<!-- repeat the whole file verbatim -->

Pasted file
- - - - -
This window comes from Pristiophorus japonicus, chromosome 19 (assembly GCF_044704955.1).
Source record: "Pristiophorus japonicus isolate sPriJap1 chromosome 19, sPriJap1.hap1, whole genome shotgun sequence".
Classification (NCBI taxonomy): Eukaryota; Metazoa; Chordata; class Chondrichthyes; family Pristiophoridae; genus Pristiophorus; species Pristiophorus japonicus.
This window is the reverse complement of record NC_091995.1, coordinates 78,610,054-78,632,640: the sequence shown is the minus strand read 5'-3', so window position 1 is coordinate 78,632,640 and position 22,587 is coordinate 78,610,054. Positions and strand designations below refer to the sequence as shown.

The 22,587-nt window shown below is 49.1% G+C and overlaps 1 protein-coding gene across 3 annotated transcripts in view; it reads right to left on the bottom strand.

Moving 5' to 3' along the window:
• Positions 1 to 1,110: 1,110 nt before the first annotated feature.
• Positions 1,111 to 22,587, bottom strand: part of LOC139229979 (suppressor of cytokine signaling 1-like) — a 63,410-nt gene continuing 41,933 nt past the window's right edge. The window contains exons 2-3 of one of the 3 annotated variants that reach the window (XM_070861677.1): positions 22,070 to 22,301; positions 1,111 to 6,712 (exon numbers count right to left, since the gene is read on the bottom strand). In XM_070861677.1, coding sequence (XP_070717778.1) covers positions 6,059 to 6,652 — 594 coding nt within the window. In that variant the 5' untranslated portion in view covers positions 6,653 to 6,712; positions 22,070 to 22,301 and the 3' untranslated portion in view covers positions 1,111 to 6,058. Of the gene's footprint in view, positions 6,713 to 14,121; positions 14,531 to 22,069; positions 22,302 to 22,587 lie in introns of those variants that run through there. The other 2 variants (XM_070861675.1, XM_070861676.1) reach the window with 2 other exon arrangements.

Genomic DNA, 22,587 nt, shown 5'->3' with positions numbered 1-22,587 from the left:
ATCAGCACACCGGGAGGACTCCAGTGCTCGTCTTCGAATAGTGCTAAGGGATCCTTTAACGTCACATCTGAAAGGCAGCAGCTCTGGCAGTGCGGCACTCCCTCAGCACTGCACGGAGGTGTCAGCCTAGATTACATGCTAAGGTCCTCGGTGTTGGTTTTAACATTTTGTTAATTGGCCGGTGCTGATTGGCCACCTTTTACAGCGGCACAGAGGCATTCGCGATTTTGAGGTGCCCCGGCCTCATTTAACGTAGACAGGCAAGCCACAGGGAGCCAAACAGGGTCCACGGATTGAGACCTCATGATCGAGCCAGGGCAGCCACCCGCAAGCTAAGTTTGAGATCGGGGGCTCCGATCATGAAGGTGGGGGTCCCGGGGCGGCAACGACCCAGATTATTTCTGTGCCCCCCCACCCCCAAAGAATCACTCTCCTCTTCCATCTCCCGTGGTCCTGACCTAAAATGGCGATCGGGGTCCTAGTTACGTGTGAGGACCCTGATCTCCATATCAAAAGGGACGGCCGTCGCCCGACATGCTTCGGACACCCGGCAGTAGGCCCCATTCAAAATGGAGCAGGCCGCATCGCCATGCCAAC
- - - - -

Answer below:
This window comes from Pristiophorus japonicus, chromosome 19 (assembly GCF_044704955.1).
Source record: "Pristiophorus japonicus isolate sPriJap1 chromosome 19, sPriJap1.hap1, whole genome shotgun sequence".
Classification (NCBI taxonomy): Eukaryota; Metazoa; Chordata; class Chondrichthyes; family Pristiophoridae; genus Pristiophorus; species Pristiophorus japonicus.
This window is the reverse complement of record NC_091995.1, coordinates 78,610,054-78,632,640: the sequence shown is the minus strand read 5'-3', so window position 1 is coordinate 78,632,640 and position 22,587 is coordinate 78,610,054. Positions and strand designations below refer to the sequence as shown.

The 22,587-nt window shown below is 49.1% G+C and overlaps 1 protein-coding gene across 3 annotated transcripts in view; it reads right to left on the bottom strand.

Moving 5' to 3' along the window:
• Positions 1 to 1,110: 1,110 nt before the first annotated feature.
• Positions 1,111 to 22,587, bottom strand: part of LOC139229979 (suppressor of cytokine signaling 1-like) — a 63,410-nt gene continuing 41,933 nt past the window's right edge. The window contains exons 2-3 of one of the 3 annotated variants that reach the window (XM_070861677.1): positions 22,070 to 22,301; positions 1,111 to 6,712 (exon numbers count right to left, since the gene is read on the bottom strand). In XM_070861677.1, coding sequence (XP_070717778.1) covers positions 6,059 to 6,652 — 594 coding nt within the window. In that variant the 5' untranslated portion in view covers positions 6,653 to 6,712; positions 22,070 to 22,301 and the 3' untranslated portion in view covers positions 1,111 to 6,058. Of the gene's footprint in view, positions 6,713 to 14,121; positions 14,531 to 22,069; positions 22,302 to 22,587 lie in introns of those variants that run through there. The other 2 variants (XM_070861675.1, XM_070861676.1) reach the window with 2 other exon arrangements.

Genomic DNA, 22,587 nt, shown 5'->3' with positions numbered 1-22,587 from the left:
ATCAGCACACCGGGAGGACTCCAGTGCTCGTCTTCGAATAGTGCTAAGGGATCCTTTAACGTCACATCTGAAAGGCAGCAGCTCTGGCAGTGCGGCACTCCCTCAGCACTGCACGGAGGTGTCAGCCTAGATTACATGCTAAGGTCCTCGGTGTTGGTTTTAACATTTTGTTAATTGGCCGGTGCTGATTGGCCACCTTTTACAGCGGCACAGAGGCATTCGCGATTTTGAGGTGCCCCGGCCTCATTTAACGTAGACAGGCAAGCCACAGGGAGCCAAACAGGGTCCACGGATTGAGACCTCATGATCGAGCCAGGGCAGCCACCCGCAAGCTAAGTTTGAGATCGGGGGCTCCGATCATGAAGGTGGGGGTCCCGGGGCGGCAACGACCCAGATTATTTCTGTGCCCCCCCACCCCCAAAGAATCACTCTCCTCTTCCATCTCCCGTGGTCCTGACCTAAAATGGCGATCGGGGTCCTAGTTACGTGTGAGGACCCTGATCTCCATATCAAAAGGGACGGCCGTCGCCCGACATGCTTCGGACACCCGGCAGTAGGCCCCATTCAAAATGGAGCAGGCCGCATCGCCATGCCAAC